In the previous parts (Part 1, Part 2 and Part 3), we explored the two primary views on this subject. The contemporary view takes the position that the Trinity was broken at the cross. The classical view on the other hand takes the position that there was never a fissure between the Father and Son, and that Jesus cries out on our behalf as an intercessor. In part 4 of this series, we finally look to the pages of scripture to see where the biblical evidence points.
Part 4: An Examination of Scripture
Up until this point, the various perspectives on Christ’s cry of dereliction have centered around philosophy and logic. Specifically, how one handles the doctrine of the Trinity. Patristic and medieval theologians attempted to understand the circumstances of the cross by being unyielding on the unity of the Trinity, while contemporary theologians are much more apt to consider a breaking of the Godhead. Scriptural evidence however seems to support the classical point of view, and this is based on two main arguments: (1) Christ’s forsakenness in the rest of the passion narratives and (2) the use of Psalm 22.
Scriptural evidence however seems to support the classical point of view, and this is based on two main arguments: (1) Christ’s forsakenness in the rest of the passion narratives and (2) the use of Psalm 22.
The Passion Narratives
The foundation of the broken-Trinity view is centered around the two Gospel accounts of Matthew and Mark. It is only in their accounts that Jesus’ cry of abandonment are recorded. However when seen in light of all four Gospel narratives, the notion of His abandonment and forsakenness are severely diminished if not eliminated completely. In Mark, Jesus gives another cry after His cry of abandonment, “with a loud cry, Jesus breathed his last” (Mark 15.37). Matthew records the moment in a similar way, “And when Jesus had cried out again in a loud voice, he gave up his spirit.” (Matthew 27.50)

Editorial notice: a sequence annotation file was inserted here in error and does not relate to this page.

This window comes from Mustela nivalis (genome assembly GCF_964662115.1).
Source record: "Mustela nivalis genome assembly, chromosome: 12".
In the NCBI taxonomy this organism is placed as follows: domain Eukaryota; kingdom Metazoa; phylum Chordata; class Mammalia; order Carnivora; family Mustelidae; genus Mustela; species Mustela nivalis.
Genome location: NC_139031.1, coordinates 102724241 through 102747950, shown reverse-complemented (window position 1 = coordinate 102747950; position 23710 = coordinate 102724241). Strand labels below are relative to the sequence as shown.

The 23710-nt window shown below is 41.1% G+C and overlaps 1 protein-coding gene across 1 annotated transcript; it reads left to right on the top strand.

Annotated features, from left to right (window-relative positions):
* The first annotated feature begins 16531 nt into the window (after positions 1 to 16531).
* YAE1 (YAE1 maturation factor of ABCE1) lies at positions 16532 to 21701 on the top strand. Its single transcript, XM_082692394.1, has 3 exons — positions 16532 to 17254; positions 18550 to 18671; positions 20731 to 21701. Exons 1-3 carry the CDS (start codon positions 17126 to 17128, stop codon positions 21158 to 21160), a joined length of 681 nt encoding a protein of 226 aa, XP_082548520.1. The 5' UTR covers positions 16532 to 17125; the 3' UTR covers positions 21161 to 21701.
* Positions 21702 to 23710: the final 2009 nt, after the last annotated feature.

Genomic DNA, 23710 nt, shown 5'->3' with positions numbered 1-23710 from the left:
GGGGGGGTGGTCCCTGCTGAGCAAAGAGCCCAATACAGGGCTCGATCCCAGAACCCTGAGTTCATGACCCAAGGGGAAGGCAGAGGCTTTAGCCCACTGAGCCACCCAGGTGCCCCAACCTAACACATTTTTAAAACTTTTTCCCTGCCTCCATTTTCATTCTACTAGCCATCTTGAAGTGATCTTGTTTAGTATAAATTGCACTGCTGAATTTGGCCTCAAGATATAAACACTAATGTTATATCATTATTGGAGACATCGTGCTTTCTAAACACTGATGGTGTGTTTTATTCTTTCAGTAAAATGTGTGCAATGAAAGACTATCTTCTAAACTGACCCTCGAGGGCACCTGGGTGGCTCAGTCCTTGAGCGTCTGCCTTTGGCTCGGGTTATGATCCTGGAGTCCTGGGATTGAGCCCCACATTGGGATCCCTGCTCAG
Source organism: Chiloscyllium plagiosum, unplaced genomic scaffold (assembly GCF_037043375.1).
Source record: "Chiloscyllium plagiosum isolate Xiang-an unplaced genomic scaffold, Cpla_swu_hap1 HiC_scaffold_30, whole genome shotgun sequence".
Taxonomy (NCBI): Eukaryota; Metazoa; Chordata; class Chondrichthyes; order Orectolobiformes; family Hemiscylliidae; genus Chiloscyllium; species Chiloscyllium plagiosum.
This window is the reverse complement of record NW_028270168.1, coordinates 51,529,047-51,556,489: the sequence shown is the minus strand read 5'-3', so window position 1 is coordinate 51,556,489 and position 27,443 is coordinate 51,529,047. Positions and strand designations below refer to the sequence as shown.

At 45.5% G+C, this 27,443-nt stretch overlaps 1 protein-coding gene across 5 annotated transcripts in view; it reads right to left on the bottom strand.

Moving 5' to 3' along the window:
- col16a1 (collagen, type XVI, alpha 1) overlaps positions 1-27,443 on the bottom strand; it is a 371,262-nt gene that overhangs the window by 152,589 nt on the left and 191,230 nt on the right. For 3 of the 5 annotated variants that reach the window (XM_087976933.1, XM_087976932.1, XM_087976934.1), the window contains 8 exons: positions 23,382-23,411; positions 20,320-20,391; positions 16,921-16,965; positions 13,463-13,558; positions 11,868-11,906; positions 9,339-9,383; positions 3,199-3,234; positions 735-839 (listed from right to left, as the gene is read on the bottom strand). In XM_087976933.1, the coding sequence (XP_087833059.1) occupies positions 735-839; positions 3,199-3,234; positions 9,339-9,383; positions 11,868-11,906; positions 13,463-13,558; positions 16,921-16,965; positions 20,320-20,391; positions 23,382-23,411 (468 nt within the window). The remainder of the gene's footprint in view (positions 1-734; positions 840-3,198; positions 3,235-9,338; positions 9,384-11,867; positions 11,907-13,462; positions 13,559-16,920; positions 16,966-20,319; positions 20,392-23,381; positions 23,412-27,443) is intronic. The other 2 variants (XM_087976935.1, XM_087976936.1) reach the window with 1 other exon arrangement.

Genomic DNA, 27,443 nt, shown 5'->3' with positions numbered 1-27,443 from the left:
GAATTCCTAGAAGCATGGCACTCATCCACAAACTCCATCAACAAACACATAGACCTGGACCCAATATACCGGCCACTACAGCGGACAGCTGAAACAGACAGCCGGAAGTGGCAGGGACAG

The content of that cry is never revealed in the Gospels of Mark and Matthew, but Luke and John give us further insight. John records a triumphal cry where Jesus says, “it is finished” (John 19.30). Luke is even more interesting, as his account records an interaction between Christ and the two thieves. One of the criminals jeers and mocks Jesus, but the other criminal comes to Jesus’ defense and rebukes the first criminal. To the second criminal Jesus says, “truly I tell you, today you will be with me in paradise” (Luke 23.43). Those were hardly the words of a man who had just experienced a breaking of the Trinity. If none of that proves to be convincing, His final words in Luke 23.46 makes it hard to envision any broken relationship, “Father, into your hands I commit my spirit.”
“This is no statement of despair. This is no cry of utter and total abandonment. There is no hint here of a severed or even strained relationship. There is no sense here of a Father who has rejected his Son or who has turned his back on him” (McCall, Forsaken, 38). Therefore, while Mark and Matthew record His cry of abandonment and forsakenness, it is Luke and John who record His very final words, and they do not show evidence of someone who has been rejected by the Father. Rather, they point to someone who has confident trust and hope in the Father.
Therefore, while Mark and Matthew record His cry of abandonment and forsakenness, it is Luke and John who record His very final words, and they do not show evidence of someone who has been rejected by the Father. Rather, they point to someone who has confident trust and hope in the Father.
The evidence within the passion narratives of Luke and John seem to agree with the classical point of view, but there is one more piece of evidence we need to analyse. This is perhaps the most important passage when it comes to this topic. In Part 5, we will examine this passage and come to a final conclusion on this whole subject!